Three weeks ago, I sketched out a few of the challenges facing self published authors looking to build their brands in the digital marketplace, and I made specific note of how great social networks can be as tools of self promotion. Last time I blogged, I looked at the second and third of my top five points to keep in mind regarding self promotion, and recommended cultivating your physical network as well as developing physical promotional materials. This week, I’m going to wrap up my top five points with a few words that count both as caution and encouragement––simultaneously!
To get right to the point:
4. Self promotion of any kind takes time. And energy. And constant attention.
Perhaps this is my caveat. As I mentioned earlier, you’re not just in the business of self-promotion––as someone who’s interested in self-promotion, you’re actually in the business of writing. So when weighing the pros and cons of starting a Twitter account or creating a blog on Tumblr specifically with the goal of promoting your book, consider the learning curve. Consider the fact that the time it takes to establish a presence and reach your audience through social networks is directly proportional to how much time you put in, and that there’s a considerable element of pure luck involved. Most tweets languish in the ether unread, and most Tumblr posts are not reflagged, and most Facebook followers are dormant, or run by bots. So while all of these networks have potential to launch you into instant and global success, they are often high-maintenance and low-reward. And they are habit-forming.
As with all other forms of promotion, you must be deliberate about your use of social networks, carving out time on a regular basis to devote to building your brand. Thirty minutes a day, three days a week, or every day during your fifteen-minute break between work shifts––whatever it takes, but not much more. Because let’s face it: As someone who’s interested in self-publishing, you have other things to do. You need to not just leave time for the other facets of your life––writing, working a job, working three jobs, family, and so on––but be able to throw yourself into them with passion and energy.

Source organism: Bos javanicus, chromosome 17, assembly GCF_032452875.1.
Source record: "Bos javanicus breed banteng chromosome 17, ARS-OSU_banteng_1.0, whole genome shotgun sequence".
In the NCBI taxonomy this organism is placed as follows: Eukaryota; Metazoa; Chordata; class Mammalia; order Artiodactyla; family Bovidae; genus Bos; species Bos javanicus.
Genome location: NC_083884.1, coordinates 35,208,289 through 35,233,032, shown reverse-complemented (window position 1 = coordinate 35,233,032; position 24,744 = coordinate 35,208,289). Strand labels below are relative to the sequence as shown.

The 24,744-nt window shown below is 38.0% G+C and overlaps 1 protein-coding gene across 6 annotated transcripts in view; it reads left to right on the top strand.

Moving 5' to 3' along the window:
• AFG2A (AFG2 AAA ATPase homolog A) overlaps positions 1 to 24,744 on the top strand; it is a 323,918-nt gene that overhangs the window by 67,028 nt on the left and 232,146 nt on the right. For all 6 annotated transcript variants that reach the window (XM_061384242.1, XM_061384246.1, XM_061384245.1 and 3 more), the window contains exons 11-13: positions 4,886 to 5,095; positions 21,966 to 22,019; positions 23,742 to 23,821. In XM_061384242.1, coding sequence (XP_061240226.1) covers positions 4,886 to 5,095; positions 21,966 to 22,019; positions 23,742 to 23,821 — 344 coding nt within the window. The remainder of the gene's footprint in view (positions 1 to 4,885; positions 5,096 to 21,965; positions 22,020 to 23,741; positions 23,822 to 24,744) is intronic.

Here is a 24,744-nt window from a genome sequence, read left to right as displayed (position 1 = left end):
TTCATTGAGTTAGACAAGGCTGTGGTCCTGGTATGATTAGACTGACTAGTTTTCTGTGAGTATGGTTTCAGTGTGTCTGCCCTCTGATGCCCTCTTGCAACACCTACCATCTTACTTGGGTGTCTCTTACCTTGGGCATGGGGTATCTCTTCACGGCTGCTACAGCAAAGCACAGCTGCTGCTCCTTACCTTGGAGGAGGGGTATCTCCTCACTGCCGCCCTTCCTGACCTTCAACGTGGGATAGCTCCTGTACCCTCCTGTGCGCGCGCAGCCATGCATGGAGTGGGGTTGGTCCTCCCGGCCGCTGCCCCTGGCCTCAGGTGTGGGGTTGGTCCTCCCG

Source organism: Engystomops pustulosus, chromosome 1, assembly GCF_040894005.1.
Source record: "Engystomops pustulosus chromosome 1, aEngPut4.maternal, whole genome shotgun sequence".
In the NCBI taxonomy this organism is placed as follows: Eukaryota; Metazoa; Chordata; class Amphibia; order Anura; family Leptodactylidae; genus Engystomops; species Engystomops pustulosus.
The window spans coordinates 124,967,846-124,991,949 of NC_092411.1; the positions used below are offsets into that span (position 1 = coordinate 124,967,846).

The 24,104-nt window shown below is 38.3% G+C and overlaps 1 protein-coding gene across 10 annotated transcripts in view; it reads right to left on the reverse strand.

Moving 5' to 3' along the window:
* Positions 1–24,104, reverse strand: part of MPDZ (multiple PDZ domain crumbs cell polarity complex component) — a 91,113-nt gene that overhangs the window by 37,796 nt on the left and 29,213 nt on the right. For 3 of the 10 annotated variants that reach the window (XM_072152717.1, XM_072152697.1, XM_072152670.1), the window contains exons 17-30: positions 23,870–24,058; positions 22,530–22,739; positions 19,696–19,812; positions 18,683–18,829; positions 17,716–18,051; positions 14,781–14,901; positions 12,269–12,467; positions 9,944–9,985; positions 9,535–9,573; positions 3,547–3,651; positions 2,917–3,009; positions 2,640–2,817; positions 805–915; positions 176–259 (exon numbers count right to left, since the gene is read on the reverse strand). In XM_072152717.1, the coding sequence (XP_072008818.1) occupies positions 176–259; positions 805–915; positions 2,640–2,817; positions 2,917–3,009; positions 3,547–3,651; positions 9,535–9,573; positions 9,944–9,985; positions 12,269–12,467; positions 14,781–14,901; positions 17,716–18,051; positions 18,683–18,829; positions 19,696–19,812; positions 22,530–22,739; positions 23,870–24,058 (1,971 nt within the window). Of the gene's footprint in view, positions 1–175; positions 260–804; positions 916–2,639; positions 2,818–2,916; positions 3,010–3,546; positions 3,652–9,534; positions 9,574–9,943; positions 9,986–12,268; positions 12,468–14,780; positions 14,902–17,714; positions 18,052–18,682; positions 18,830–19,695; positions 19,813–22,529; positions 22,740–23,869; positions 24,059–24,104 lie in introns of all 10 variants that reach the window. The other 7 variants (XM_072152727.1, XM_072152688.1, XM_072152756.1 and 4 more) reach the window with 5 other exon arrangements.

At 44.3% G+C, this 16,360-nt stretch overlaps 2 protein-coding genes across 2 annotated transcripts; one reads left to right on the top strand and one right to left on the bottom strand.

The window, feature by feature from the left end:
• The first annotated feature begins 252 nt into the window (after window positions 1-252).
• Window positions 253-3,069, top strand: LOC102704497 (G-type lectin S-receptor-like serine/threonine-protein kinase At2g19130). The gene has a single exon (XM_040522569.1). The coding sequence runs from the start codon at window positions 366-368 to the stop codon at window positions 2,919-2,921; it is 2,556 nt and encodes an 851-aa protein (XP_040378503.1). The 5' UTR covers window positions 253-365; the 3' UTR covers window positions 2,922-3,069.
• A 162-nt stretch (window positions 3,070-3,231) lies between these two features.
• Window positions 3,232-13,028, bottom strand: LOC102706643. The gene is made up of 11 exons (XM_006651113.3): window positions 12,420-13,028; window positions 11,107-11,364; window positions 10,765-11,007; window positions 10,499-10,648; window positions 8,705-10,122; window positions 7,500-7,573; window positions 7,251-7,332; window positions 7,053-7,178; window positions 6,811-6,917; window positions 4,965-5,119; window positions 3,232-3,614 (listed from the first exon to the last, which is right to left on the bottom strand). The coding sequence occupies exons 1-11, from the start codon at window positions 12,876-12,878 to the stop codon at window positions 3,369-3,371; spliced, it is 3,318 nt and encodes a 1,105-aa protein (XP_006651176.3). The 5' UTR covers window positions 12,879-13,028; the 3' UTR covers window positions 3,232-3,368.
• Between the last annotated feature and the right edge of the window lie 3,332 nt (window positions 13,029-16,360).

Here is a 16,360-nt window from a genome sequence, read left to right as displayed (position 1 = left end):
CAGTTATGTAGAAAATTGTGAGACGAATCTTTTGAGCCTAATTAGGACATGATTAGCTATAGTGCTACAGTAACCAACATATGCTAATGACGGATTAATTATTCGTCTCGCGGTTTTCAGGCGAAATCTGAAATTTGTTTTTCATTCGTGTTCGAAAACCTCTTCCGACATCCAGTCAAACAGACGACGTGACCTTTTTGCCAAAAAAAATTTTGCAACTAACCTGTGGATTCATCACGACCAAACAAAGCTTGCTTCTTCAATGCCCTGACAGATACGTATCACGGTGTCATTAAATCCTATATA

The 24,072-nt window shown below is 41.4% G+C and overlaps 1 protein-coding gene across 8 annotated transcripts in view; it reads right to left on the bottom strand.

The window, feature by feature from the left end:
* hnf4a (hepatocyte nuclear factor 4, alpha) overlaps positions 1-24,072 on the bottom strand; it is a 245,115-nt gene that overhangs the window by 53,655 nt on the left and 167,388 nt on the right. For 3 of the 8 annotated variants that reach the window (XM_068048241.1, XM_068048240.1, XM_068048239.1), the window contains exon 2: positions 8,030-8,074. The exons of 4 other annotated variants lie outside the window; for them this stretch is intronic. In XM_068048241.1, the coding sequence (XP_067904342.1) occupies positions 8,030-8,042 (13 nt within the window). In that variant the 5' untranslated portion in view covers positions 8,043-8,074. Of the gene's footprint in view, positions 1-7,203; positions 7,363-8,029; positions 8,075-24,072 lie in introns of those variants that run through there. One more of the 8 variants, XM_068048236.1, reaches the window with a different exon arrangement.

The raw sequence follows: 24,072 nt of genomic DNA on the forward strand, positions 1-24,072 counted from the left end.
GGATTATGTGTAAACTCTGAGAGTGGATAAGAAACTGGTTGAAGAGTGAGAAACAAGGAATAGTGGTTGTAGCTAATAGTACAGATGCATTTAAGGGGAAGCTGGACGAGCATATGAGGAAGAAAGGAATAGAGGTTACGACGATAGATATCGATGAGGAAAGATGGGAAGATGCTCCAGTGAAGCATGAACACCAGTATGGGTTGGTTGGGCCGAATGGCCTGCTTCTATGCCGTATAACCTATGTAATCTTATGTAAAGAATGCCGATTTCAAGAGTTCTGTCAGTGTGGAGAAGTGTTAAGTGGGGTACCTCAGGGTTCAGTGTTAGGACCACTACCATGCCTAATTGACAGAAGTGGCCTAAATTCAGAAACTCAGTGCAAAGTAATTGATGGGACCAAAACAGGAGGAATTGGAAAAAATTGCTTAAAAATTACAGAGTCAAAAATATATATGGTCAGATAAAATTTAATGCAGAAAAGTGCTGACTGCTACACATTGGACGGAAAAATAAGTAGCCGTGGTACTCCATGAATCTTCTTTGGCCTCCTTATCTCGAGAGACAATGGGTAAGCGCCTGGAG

5. Everything changes.
If the rise of self-publishing and the ebook has demonstrated anything about the publishing industry, it’s that nothing can stand still for long. This may be a disquieting fact for traditional publishing and the markets that rely on it, but opening up one’s options to change can also be a diversifying, enriching, and rewarding experience. The digital and self-publishing revolutions are beginning to reach maturity, but on the whole they’re keeping a weather eye out for new changes, and new opportunities. Perhaps the most key feature for success in self-publishing (and self-promotion) is a willingness to take advantage of them. Keep asking questions. Figure out what options work for you, and what feels comfortable for you, and what is too frustrating or too complicated or taking too much time––and adjust your daily practices as necessary. Keep interrogating your options. If a new technology becomes available, or a new acquaintance walks into your life, or a new story drops into your mind, don’t hold back. After all, this is a business built on dreams.
This was just a primer! You can find the first and second posts of this series here and here. Check back every Wednesday to read more about the art of self promotion. Over the coming weeks, I’ll be diving deeper into the how-to details of managing both social and physical networks. If you have a question about any of these tools for self promotion, would like to hear from me about something specific, or have other big news to share, please comment below!
|ABOUT KELLY SCHUKNECHT: Kelly Schuknecht is the Executive Vice President of Outskirts Press. In addition to her contributions to the Outskirts Press blog at blog.outskirtspress.com, Kelly and a group of talented marketing experts offer book marketing services, support, and products to not only published Outskirts Press authors, but to all authors and professionals who are interested in marketing their books and/or careers. Learn more about Kelly on her blog, kellyschuknecht.com.|